Wednesday, September 19, 2007

Hello, goodbye, hello

I started emailing and wrote my emails in the same way that I’d written letters all my life - Dear Whoever, How are you? I’m writing to tell you, etc, etc. I waited for the email etiquette sky to fall in, but it didn’t.

Okay, I soon became adept at sending one-line replies to email and in particularly pressurised moments would skip the ‘hello’ and ‘goodbye’ and not bother to sign my name. But all these years and thousands of emails later, at work I still stick to minimal conventions, even on one-liners, with a ‘hi’ at the beginning of the line and my name at the end (or an initial if time’s tight.) In my own writing mind, I make little distinction between email and letters, except for the rapidity of email.
Hello, hi, hey, g'day, howdy, greetings, and bonjour! It's certainly true that the way you open an email, introduce yourself, greet others, make yourself at home, bid others welcome, bow, exchange compliments, and usher yourself in is important. As for the person reading, are they going to be a Dear Reader, a Dear Mr Reader, a dear Mrs Reader, a Dear Ms Reader, a Mate, a Friend, and on a First Name or a Last Name basis?

You could go on and on with opening flourishes and starting gambits, paying respects and hailing others, and if you were actually writing a letter, you'd better make it brief, terse, short, to the point without being glib, aphoristic without being abrupt, and breviloquent without being brusque. But in an email, you could conceivably carry on all day embracing, curtsying, salaaming, namasting, shaloming, guten taging, bongiorning, nodding, and noticing, not to mention ovating, saluting, salutating, and maybe even ovulating and salivating a bit.

As a matter of fact, there are so many ways of accosting, addressing, welcoming, whistling, high fiving, shaking hands, and making an entree that you could even complete an entire email in this way, making speeches, flagging, nodding and noticing, that before long you find you have nothing else to say. Except for goodbye, cheerio, what-ho, toodle-oo, pip pip, ciao for niao, farewell, adieu, adios, auf wiedersehen, so long, and generally making your swan song, bowing out, vacating, and relinquishing your hold in the conversation. It's generally a depressing part of the conversation, and you might want to continue on for a while with your good daying and heralding and your other methods of greeting just to avoid the painful and sorrowful matter of deserting, discarding the others company, stopping, quitting, and making your valediction.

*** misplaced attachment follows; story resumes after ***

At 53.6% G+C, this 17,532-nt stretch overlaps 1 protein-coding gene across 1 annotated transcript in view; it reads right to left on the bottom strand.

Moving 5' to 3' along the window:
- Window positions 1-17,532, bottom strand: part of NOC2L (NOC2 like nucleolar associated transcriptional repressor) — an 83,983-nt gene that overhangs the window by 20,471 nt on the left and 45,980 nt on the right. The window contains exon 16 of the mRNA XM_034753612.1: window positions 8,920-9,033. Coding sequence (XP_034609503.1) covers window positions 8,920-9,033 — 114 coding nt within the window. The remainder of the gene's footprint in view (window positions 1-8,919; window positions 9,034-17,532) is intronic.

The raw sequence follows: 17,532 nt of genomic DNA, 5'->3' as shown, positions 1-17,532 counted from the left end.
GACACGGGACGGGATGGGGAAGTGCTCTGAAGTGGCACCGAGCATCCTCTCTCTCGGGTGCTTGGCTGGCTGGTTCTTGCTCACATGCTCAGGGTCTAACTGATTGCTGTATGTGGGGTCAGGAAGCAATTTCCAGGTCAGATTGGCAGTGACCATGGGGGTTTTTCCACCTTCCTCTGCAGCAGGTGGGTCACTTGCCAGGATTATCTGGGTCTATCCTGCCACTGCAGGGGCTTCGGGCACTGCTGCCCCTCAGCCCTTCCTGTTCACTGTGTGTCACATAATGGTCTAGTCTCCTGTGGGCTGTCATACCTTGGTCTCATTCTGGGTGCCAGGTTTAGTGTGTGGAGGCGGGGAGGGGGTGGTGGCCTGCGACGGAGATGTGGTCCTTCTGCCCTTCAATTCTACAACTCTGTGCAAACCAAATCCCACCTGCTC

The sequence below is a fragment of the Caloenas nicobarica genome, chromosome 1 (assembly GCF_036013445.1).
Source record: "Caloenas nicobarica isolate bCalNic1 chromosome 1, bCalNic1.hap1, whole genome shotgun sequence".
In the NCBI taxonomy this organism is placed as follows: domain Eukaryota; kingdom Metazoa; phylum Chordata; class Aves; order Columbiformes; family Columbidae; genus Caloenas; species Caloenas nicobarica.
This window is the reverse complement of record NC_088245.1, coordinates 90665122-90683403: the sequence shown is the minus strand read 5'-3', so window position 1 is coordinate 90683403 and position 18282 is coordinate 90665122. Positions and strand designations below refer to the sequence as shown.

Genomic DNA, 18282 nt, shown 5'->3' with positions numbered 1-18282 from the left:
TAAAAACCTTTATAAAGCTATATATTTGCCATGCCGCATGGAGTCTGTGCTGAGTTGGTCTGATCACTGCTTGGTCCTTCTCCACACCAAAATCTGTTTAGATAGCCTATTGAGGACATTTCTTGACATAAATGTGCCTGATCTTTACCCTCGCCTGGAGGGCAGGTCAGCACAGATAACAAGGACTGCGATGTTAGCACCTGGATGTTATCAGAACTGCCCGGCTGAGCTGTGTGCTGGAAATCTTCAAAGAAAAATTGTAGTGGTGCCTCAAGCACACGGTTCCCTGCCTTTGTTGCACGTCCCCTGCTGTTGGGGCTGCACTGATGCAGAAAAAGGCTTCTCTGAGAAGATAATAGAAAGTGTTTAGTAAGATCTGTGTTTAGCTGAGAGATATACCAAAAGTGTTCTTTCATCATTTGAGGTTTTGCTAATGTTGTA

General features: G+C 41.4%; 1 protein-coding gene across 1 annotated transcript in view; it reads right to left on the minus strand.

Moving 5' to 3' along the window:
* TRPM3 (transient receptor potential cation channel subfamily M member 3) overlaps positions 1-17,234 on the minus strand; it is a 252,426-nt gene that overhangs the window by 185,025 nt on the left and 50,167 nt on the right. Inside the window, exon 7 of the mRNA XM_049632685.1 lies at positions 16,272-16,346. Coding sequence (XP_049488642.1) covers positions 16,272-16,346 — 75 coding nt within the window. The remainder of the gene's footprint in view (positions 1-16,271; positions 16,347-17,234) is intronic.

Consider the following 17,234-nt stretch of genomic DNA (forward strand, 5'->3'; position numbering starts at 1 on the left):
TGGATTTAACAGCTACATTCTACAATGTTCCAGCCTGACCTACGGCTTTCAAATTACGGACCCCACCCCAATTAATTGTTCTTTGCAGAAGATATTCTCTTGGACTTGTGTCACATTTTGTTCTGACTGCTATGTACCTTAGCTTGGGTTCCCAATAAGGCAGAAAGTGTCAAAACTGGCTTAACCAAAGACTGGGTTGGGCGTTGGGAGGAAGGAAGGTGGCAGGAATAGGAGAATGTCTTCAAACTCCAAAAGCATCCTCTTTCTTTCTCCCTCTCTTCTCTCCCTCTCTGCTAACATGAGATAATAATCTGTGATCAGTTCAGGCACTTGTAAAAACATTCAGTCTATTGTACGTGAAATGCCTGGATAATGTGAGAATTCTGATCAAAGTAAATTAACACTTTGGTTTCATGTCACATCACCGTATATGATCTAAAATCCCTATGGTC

And why don't you? If you've got this far with your greetings then you might as well carry it on right to the end of your email; and heaven knows that most of the time, people don't have anything substantial to say anyway. The world would be much nicer and happier, and conversation a great deal wittier, if we just contented ourselves with exchanging pleasantries all the time, and even when it came time to leave we did that with a greeting, too. Perhaps it wouldn't lessen the pain of parting, but it certainly would allow us to put a brave face on it.

And on that note, Dear Reader/Friend/Acquaintance/First Name/Last Name/Middle Name/Nickname/Internet Nickname Composed For The Purposes of Anonymyity/Non-gender Specific Person, it's time for me to sign off.

Hello, then!


Maria said...

Dear TimT,

What ho!

This reminds me so much of my Mum's conversations on the phone, generally when she's speaking to her close friends or sisters, and she'll say, "Well [friend] I really must get a move on now, I'll see you tomorrow, have a good dinner, say bye to [their son] for me, have a good time watching [tv show] ..." generally the closing salutations took longer than the rest of the conversation.

'Twas indeedy a good chat with you, TimT. Thanks for the pleasure of your blog. I trust I shall be seeing more of you soon. Greatly appreciate your work. 'Til next time, but til then,

Yours cheerily,

and most Sincerely,

sorry to be brief like this but am pressed for time,

Promise to catch up with you at a later date,

Well, guess I'd better go now,

Thanks again,

Your fellow blogger,

And blog commenter,

And great admirer and fan of yours,


TimT said...

Yes, a lot of conversations are like that - the leavetaking turns out to be an excuse for further dialogue. Goodbyes are in fact a good filler-in moment in a conversation you don't actually want to wind up - while you're saying farewell, it gives either you or the people you are talking to time to make a diversion in conversation and come up with something else to talk about.

Once I signed off the phone to my mother this way:

TIM: Right-ho!

MUM: Cheery-oh!

TIM: What-ho!

MUM: (Running out of things to say) Oh.

(She should probably have said 'Go', which would have rounded things off nicely by making me look like an idiot.)

Email: timhtrain - at -

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